Monday, July 30, 2012

Co-Play, or Skyrim for Preschoolers

©2008 sean dreilinger via flickr and GeekDad
Today's "must read" article for anyone researching and/or working in the area of kids' games/digi-culture is brought to you by Brainy Gamer's Michael Abbott, in the form of this lovely and thought provoking blog post about kids, games and fostering rich, meaningful digital play experiences. Abbott opens with the following very true, very awesome statement...:
Good teachers know something about kids that most game developers have yet to learn: don’t underestimate them. Don’t equate accessible with dumbed down. Pitch high and they will reach.
 ...and goes on to develop a couple of really key arguments about kid gamers & some good points about the current state of kids gaming too. What I appreciate most about the post is Abbott's insight into what kids want (and the implication that the industry oftentimes fails to provide them with these things, even though the things themselves are seen as pretty fundamental when games are designed for mainstream (re: teen and adult) markets). He writes:
...too many kids games rely on flash-card pedagogy that quickly wears thin.
It turns out that young kids (I’m mainly focusing on preschool and young elementary age) desire the same rich experiences that adults seek in video games: content discoverable through play, activities that feel rewarding, mechanics that offer fun things to do, and a sense of richness that suggests the game is always waiting for the player to return and continue her journey.
So true. Abbott then goes on to describe how co-playing can provide an excellent way for parents and kids to share in a richer gaming experience than currently available in many child-specific games, based on his own experience playing Skyrim with his 4-year old daughter. The key to Abbott's approach is "playing ahead" - in that he pre-screens everything in advance, so he already knows if a particular quest or area will be suitable for his daughter before their play session begins. The post is full of great tips and warnings, which are furthermore listed in a handy 8 step guide. Be sure to check it out here.

I would love to see more of these types of things getting circulated - wouldn't it be great to have a crowdsourced parents' guide to playing awesome T-rated games with your younger kids wiki somewhere???

***On a related note, while looking for the above image, I came across an older article in Wired magazine's GeekDad section by Kevin Makice (that I had seen before but hadn't posted on - oops), about recent research indicating that girls in particular benefit from co-playing videogames with their parents...definitely worth a read as well.*****

Tuesday, July 17, 2012

Regulating Apps for Kids

©2011 Beeline Interactive, Inc. Smurf Village screenshot via iPad Jailbreak

This article by Stuart Dredge published in the Guardian a couple of weeks ago is definitely worth a quick read through. In it, Dredge interviews various people (attending the Children's Media Conference in Sheffield in early July) involved in making (& consulting) apps for kids in regards to the apparent lack of movement seen thus far on the controversial issue of in-app purchasing/marketing to young kids (**as you'll read below, Dredge notes that it's already been over a year since the big Smurf Village controversy). As Dredge describes:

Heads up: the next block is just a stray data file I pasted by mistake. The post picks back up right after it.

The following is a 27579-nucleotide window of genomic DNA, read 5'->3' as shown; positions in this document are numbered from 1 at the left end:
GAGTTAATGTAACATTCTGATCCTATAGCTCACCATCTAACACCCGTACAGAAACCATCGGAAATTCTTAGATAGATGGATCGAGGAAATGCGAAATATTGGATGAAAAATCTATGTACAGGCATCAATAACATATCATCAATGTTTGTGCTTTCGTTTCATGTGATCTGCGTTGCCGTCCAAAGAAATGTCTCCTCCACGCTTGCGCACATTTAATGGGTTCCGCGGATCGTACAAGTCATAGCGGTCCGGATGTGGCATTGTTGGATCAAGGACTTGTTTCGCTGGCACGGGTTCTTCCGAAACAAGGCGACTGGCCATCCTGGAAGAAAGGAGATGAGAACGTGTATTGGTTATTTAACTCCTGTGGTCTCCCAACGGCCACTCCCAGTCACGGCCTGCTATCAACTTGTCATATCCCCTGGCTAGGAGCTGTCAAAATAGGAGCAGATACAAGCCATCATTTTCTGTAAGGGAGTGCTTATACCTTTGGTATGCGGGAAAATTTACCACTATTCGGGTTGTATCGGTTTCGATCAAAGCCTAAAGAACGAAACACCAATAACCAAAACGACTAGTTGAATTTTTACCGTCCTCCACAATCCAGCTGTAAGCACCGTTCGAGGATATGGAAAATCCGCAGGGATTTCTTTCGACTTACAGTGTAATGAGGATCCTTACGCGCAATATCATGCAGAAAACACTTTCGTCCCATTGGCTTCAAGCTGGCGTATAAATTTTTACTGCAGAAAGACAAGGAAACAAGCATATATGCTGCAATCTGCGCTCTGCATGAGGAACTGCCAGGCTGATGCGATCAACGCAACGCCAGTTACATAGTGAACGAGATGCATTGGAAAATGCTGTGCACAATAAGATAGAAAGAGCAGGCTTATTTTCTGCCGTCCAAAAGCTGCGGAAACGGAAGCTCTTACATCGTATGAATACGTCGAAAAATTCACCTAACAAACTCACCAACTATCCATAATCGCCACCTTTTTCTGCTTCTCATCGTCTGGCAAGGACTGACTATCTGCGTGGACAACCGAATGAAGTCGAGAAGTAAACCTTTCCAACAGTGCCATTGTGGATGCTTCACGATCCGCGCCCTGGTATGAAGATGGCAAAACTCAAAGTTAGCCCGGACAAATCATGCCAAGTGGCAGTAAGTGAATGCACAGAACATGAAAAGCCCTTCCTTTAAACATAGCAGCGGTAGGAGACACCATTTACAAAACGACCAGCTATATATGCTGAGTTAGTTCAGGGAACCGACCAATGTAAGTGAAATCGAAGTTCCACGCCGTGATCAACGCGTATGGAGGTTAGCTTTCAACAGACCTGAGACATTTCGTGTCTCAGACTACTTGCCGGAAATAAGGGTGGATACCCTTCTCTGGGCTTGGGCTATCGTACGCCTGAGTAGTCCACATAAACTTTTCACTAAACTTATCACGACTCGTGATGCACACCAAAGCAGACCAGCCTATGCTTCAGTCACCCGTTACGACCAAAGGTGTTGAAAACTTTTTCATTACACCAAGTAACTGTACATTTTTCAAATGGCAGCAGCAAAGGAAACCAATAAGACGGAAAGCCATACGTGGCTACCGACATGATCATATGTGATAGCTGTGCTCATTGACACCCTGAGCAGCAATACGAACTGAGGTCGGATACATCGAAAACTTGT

A year on from the first high-profile controversy around children and in-app purchases (IAP) in apps – the Smurfs' Village game on iOS – some elements of the apps industry still haven't learned the lessons.
That game's developer has just released a Shrek game that offers a £6.99 IAP at the end of its tutorial – within the 15-minute window which, for parents who have not changed their default settings, means children won't have to enter a password in order to buy.
Elsewhere, games are suggesting $99.99 purchases to help children buy Chickity Puff creatures, and selling gems to cure virtual pets. Meanwhile, despite Apple improving the parental controls in iOS, there are still parents facing unexpected iTunes bills for virtual items bought by their children.
The  article includes a couple of different opinions from key industry players, as well as some discussion of government vs. industry-self regulation, though doesn't delve TOO deeply into these questions (or the ethical questions these practices - and some of the conference's speakers - raise). Still - it's good to see that the issue hasn't disappeared completely, and I'm hoping that the discussion continues and evolves into something a little more focused as these devices (& associated, emerging commercial practices) continue to spread and attract public scrutiny.

On a related note - I found a copy of the image above on iPad Jailbreak, accompanying some instructions on how to block in-app purchases on your iOS device. A potentially useful strategy for parents/kids to use while they wait for a clearer, more effective infrastructure to emerge.